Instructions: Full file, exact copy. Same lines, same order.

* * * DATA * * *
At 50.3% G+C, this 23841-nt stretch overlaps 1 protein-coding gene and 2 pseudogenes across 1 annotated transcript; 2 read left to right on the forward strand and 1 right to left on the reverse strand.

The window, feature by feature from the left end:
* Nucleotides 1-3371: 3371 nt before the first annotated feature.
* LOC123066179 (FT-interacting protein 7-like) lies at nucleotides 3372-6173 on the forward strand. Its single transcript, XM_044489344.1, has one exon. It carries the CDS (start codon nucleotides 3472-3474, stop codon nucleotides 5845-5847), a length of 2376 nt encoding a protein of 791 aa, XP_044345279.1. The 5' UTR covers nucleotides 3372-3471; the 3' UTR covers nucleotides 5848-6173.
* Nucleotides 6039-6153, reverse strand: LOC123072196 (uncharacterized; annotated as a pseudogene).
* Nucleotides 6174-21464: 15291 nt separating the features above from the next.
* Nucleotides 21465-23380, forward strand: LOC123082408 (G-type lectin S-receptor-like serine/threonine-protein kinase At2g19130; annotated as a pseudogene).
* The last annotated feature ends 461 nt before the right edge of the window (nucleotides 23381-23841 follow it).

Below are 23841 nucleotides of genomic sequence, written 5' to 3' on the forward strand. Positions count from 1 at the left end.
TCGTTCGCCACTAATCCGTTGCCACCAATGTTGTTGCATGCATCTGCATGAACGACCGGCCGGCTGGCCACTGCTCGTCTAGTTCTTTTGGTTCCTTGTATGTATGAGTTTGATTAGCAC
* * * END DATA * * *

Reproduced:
At 50.3% G+C, this 23841-nt stretch overlaps 1 protein-coding gene and 2 pseudogenes across 1 annotated transcript; 2 read left to right on the forward strand and 1 right to left on the reverse strand.

The window, feature by feature from the left end:
* Nucleotides 1-3371: 3371 nt before the first annotated feature.
* LOC123066179 (FT-interacting protein 7-like) lies at nucleotides 3372-6173 on the forward strand. Its single transcript, XM_044489344.1, has one exon. It carries the CDS (start codon nucleotides 3472-3474, stop codon nucleotides 5845-5847), a length of 2376 nt encoding a protein of 791 aa, XP_044345279.1. The 5' UTR covers nucleotides 3372-3471; the 3' UTR covers nucleotides 5848-6173.
* Nucleotides 6039-6153, reverse strand: LOC123072196 (uncharacterized; annotated as a pseudogene).
* Nucleotides 6174-21464: 15291 nt separating the features above from the next.
* Nucleotides 21465-23380, forward strand: LOC123082408 (G-type lectin S-receptor-like serine/threonine-protein kinase At2g19130; annotated as a pseudogene).
* The last annotated feature ends 461 nt before the right edge of the window (nucleotides 23381-23841 follow it).

Below are 23841 nucleotides of genomic sequence, written 5' to 3' on the forward strand. Positions count from 1 at the left end.
TCGTTCGCCACTAATCCGTTGCCACCAATGTTGTTGCATGCATCTGCATGAACGACCGGCCGGCTGGCCACTGCTCGTCTAGTTCTTTTGGTTCCTTGTATGTATGAGTTTGATTAGCAC